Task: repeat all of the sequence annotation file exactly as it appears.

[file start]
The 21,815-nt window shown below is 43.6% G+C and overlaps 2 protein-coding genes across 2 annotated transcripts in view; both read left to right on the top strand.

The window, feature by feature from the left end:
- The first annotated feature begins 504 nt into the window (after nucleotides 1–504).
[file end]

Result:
The 21,815-nt window shown below is 43.6% G+C and overlaps 2 protein-coding genes across 2 annotated transcripts in view; both read left to right on the top strand.

The window, feature by feature from the left end:
- The first annotated feature begins 504 nt into the window (after nucleotides 1–504).